Modern adulthood is a place with no maps. Until the late 20th century, there was no concept of midlife, because there just wasn't enough time in between climbing out of adolescence and dying. In 1900, average life expectancy was around 47 years. This differed little from human experience throughout the ages. The ancient Pueblos who inhabited the caves and canyons of our southwestern deserts in AD 750 had a life expectancy of about 40 years. Yale historian John Demos's recently published lectures on colonial times suggest there were then only two way stations in the adult life of a man: manhood and old age. Today the average U.S. life span is 77 years. So for most of human history, people died around what we consider midlife. Recent generations, especially those born since 1946, are the first humans to venture into this new adulthood in large numbers.
Over the past decade, I have designed and led an unusual program at the Harvard Business School called Odyssey: School for the Second Half of Life. Men and women from all over the world between the ages of 40 and 65 engage in an intensive monthlong experience that provides the tools and understanding to make and sustain change at midlife. The essence of Odyssey is to help each traveler devise a compass for this new journey without maps. As one Odyssey friend put it, "I knew what my kids were supposed to be doing at three or six months, but what am I supposed to be doing at 50?"
The new adulthood means a longer life, but concealed inside this quantitative change is the possibility of a qualitative one -- the emergence of a different mentality from the one that got us to midlife in the first place. This new new adulthood is about becoming a truly unique individual who cannot be reduced to a role or a Rolodex, a net worth or a network -- a person who is more than the sum of his or her own parts, more than achievements and the expectations of others, more than titles, statuses, and all the glittering prizes. As one man put it, "Without my business card, I am 'just John.' Do I have the courage to be 'just John'?" For people moving into this new mentality, established authority loses its aura in favor of internally derived principles and values. Subjective meaning becomes more important than received tradition or institutional dictates. This new capacity to be rooted in one's own sense of self is linked to an interest in others that goes beyond the packaging. Relationships develop more authenticity with a deepened propensity for empathy, dialogue, and real connection.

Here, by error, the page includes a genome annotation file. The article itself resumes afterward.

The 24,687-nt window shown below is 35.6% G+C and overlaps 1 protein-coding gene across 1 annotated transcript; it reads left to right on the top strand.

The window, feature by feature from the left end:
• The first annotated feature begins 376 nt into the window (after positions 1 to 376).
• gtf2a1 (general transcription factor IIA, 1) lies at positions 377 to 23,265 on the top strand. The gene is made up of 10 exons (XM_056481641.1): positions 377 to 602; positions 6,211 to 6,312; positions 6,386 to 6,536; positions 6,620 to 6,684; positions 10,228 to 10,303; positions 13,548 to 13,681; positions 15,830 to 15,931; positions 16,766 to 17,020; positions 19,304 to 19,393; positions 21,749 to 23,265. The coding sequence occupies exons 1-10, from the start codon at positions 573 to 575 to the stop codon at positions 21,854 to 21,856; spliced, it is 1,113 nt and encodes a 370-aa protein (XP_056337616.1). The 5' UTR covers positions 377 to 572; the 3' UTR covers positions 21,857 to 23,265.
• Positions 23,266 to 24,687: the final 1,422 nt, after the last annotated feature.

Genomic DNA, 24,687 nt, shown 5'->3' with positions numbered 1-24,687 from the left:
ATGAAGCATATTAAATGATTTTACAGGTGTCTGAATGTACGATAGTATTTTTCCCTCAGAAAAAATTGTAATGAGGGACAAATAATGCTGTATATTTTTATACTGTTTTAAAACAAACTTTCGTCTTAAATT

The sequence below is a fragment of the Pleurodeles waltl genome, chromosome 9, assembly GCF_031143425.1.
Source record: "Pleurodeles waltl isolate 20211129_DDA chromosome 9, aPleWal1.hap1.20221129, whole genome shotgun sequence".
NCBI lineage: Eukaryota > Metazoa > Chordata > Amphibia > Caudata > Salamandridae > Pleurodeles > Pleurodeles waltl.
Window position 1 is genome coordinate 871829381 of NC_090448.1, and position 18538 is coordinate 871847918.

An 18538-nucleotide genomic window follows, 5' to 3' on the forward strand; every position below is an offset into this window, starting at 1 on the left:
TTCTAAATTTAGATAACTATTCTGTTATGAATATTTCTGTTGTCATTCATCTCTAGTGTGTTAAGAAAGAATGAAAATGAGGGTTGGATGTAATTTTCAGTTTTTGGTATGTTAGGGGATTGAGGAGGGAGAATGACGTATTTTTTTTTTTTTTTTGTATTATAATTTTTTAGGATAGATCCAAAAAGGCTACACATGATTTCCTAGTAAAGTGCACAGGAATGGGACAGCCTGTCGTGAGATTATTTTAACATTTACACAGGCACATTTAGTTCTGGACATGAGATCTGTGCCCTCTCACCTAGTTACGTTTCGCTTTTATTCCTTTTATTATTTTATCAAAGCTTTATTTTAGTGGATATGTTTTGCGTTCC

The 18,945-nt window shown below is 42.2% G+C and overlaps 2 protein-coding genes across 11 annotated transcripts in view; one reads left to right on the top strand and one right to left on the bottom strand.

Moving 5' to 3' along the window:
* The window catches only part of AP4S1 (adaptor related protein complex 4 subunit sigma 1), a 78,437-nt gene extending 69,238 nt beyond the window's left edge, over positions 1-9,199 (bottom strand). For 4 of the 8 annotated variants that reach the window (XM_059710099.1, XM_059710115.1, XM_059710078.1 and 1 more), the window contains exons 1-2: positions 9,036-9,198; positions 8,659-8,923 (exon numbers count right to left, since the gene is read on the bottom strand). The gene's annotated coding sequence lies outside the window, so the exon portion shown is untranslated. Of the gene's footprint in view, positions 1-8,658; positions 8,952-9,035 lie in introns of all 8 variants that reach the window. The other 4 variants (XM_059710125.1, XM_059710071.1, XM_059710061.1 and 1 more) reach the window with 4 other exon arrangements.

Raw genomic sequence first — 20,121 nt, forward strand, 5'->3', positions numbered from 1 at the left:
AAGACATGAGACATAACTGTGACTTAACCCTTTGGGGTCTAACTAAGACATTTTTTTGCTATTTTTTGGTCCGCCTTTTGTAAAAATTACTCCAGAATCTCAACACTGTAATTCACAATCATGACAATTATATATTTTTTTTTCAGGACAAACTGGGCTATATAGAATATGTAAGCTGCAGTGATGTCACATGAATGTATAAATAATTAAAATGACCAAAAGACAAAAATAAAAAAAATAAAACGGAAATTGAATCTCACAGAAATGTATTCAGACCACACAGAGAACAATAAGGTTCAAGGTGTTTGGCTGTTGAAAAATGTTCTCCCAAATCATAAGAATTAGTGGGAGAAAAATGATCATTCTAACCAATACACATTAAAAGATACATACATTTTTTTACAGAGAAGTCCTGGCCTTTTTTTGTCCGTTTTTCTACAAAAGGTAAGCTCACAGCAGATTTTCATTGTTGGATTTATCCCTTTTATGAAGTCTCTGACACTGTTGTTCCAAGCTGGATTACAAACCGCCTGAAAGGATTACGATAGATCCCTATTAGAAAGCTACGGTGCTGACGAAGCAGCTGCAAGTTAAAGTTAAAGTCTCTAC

Many people who come to Odyssey are astonished to learn that just because they are grown-ups doesn't mean they are finished growing. But here's the kicker: Qualitative change in adulthood isn't inevitable. Paradoxically, it tends to follow pain. The first half of life is about compulsion; the second half is about choice. Nature compels physical and cognitive maturation through early adulthood. Then the need to earn a place in society kicks in: education, career, family, status, recognition, and achievement. Once those are accomplished, it used to be time to die. Now more decades stretch ahead. Some people, to be sure, simply continue their youthful MO, without much reflection. But for many, the old incentives no longer bite. They find themselves feeling uneasy. Sometimes they are in real pain. The questions I hear reflect the yearning and fear that comes with shedding old skin. "Is this all there is?" "Why don't I feel the passion and energy I once did?" "Will the 1,300 weeks I have left just be a rehash?" Sometimes events such as death, illness, divorce, failure, or betrayal trigger discontent.
It's natural to grieve for a life that once felt right but no longer seems to make sense. For those who don't run and hide, exploring the new questions gradually leads to the realization that they have choices. The new awareness of "I can take my life in my own hands" is exhilarating. For some people, this leads to dramatic internal as well as external change -- like the banker who now runs a vineyard, tilling and planting his own fields, or the corporate lawyer who gave up his lucrative partnership to go into the cattle business with his son. But even without dramatic external change, there is often subtle but profound internal change. People feel a renewed zest for life.
In 1900, there were 13 million people in the United States over the age of 45. Now there are nearly 100 million. Companies see markets to carve up, as they peddle skin creams, fitness equipment, and vitamins. Governments see a massive headache of rising health costs and a bankrupt Social Security. But I see a nation of fellow pilgrims, embarking on a whole new adventure in being human.